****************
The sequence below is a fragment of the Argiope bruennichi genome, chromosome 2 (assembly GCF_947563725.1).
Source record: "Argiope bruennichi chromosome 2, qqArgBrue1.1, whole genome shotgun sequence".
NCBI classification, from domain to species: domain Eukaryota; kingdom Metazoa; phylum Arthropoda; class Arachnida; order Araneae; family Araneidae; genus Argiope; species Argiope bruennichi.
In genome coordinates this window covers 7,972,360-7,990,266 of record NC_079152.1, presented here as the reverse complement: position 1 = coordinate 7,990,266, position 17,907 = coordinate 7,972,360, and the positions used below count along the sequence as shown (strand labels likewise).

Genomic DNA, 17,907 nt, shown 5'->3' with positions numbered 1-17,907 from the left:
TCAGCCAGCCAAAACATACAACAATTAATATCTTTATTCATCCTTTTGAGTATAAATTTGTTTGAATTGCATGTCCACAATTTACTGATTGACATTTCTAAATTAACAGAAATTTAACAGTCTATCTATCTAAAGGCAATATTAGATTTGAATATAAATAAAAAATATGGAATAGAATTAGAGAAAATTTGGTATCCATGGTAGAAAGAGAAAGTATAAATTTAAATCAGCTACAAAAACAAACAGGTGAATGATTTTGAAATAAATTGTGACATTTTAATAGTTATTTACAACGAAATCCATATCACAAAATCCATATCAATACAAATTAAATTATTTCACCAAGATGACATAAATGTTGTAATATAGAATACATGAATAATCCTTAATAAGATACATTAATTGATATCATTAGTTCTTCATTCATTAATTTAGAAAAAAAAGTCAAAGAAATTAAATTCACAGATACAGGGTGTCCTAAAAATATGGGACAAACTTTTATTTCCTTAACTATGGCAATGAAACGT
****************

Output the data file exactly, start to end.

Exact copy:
The sequence below is a fragment of the Argiope bruennichi genome, chromosome 2 (assembly GCF_947563725.1).
Source record: "Argiope bruennichi chromosome 2, qqArgBrue1.1, whole genome shotgun sequence".
NCBI classification, from domain to species: domain Eukaryota; kingdom Metazoa; phylum Arthropoda; class Arachnida; order Araneae; family Araneidae; genus Argiope; species Argiope bruennichi.
In genome coordinates this window covers 7,972,360-7,990,266 of record NC_079152.1, presented here as the reverse complement: position 1 = coordinate 7,990,266, position 17,907 = coordinate 7,972,360, and the positions used below count along the sequence as shown (strand labels likewise).

Genomic DNA, 17,907 nt, shown 5'->3' with positions numbered 1-17,907 from the left:
TCAGCCAGCCAAAACATACAACAATTAATATCTTTATTCATCCTTTTGAGTATAAATTTGTTTGAATTGCATGTCCACAATTTACTGATTGACATTTCTAAATTAACAGAAATTTAACAGTCTATCTATCTAAAGGCAATATTAGATTTGAATATAAATAAAAAATATGGAATAGAATTAGAGAAAATTTGGTATCCATGGTAGAAAGAGAAAGTATAAATTTAAATCAGCTACAAAAACAAACAGGTGAATGATTTTGAAATAAATTGTGACATTTTAATAGTTATTTACAACGAAATCCATATCACAAAATCCATATCAATACAAATTAAATTATTTCACCAAGATGACATAAATGTTGTAATATAGAATACATGAATAATCCTTAATAAGATACATTAATTGATATCATTAGTTCTTCATTCATTAATTTAGAAAAAAAAGTCAAAGAAATTAAATTCACAGATACAGGGTGTCCTAAAAATATGGGACAAACTTTTATTTCCTTAACTATGGCAATGAAACGT